That's a less rational world which requires more humane effort, and it contains troubling mountains and deep valleys because it is not flat. But it is the world in which we actually live.

- Ira Socol

21 January 2012

Changing Gears 2012: why we fight

(1) ending required sameness     (2) rejecting the flipped classroom     (3) re-thinking rigor     (4) its not about 1:1      (5) start to dream again     (6) learning to be a society (again)     (7) reconsidering what literature means     (8) maths are creative, maths are not arithmetic     (9) changing rooms     (10) undoing academic time     (11) social networks beyond Zuckerbergism     (12) knowing less about students, seeing more

This is the last of these "Changing Gears" posts. I began this to get myself to think about where I was right now on a bunch of issues in education. Now Matt Richtel, a reporter with a Pulitzer Prize in misusing data, and his New York Times employers, think blogs have little value, but in my mind they beat the "essay" or even the "dissertation" on almost every level of communication. So, I'm happy I've taken this journey, and if you've ridden along, I hope its been interesting for you as well.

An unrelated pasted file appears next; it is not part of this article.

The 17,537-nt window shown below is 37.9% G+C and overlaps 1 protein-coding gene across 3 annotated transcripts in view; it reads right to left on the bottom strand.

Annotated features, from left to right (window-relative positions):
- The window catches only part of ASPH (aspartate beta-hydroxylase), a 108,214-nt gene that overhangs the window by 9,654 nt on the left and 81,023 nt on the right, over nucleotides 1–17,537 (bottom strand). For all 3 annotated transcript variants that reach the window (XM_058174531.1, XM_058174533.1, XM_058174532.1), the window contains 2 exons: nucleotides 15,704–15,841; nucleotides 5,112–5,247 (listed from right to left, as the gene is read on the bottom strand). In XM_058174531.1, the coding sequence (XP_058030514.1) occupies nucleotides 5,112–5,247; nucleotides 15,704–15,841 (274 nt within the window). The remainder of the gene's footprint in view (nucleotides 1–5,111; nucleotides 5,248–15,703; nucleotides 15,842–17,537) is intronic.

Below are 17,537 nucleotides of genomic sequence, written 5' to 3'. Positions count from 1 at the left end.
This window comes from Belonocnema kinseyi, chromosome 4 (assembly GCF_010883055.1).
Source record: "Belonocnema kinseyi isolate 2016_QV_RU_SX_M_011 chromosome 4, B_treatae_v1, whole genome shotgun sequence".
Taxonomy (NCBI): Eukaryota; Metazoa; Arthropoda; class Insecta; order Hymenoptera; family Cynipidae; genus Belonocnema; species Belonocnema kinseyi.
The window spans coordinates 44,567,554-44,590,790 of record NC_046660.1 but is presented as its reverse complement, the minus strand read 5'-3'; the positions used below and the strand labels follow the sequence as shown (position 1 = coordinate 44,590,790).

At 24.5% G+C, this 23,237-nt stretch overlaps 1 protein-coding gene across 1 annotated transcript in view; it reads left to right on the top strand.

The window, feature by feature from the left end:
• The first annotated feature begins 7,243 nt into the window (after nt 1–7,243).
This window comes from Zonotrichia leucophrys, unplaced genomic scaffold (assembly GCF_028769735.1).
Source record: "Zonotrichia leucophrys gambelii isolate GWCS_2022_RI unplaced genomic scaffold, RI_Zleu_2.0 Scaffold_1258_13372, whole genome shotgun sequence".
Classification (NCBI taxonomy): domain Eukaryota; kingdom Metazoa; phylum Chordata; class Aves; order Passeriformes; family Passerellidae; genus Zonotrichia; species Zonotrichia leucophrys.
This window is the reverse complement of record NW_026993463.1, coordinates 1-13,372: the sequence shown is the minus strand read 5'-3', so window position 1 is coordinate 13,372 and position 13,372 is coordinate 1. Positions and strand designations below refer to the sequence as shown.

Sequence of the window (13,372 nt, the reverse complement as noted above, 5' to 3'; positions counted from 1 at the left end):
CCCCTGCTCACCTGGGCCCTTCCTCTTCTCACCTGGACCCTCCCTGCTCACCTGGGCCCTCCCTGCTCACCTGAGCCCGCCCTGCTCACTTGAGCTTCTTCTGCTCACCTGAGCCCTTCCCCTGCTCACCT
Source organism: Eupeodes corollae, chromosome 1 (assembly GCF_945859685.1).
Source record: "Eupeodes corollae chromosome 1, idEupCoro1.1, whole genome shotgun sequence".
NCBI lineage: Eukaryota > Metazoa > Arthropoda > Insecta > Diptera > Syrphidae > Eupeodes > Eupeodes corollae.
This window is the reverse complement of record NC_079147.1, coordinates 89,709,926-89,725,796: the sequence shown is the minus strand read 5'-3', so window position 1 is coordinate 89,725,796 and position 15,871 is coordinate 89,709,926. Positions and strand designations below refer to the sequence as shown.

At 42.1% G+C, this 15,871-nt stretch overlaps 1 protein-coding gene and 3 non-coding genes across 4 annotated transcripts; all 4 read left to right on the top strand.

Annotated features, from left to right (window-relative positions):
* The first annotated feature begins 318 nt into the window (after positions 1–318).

I end this way because, all of our changed thinking means little without action, and so each of us has to decide what we will fight for, and how we will fight...